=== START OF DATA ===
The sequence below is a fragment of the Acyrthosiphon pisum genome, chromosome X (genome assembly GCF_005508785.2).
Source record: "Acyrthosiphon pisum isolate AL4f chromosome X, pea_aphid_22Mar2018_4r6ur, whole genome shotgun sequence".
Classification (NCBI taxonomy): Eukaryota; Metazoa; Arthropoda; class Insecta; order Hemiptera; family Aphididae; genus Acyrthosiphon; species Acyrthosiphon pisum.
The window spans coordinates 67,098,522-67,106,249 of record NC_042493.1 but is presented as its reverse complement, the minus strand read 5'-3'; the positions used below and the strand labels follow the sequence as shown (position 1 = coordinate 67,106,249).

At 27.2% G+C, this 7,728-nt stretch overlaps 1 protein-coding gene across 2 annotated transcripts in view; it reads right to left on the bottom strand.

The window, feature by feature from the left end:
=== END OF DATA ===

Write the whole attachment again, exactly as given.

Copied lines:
The sequence below is a fragment of the Acyrthosiphon pisum genome, chromosome X (genome assembly GCF_005508785.2).
Source record: "Acyrthosiphon pisum isolate AL4f chromosome X, pea_aphid_22Mar2018_4r6ur, whole genome shotgun sequence".
Classification (NCBI taxonomy): Eukaryota; Metazoa; Arthropoda; class Insecta; order Hemiptera; family Aphididae; genus Acyrthosiphon; species Acyrthosiphon pisum.
The window spans coordinates 67,098,522-67,106,249 of record NC_042493.1 but is presented as its reverse complement, the minus strand read 5'-3'; the positions used below and the strand labels follow the sequence as shown (position 1 = coordinate 67,106,249).

At 27.2% G+C, this 7,728-nt stretch overlaps 1 protein-coding gene across 2 annotated transcripts in view; it reads right to left on the bottom strand.

The window, feature by feature from the left end: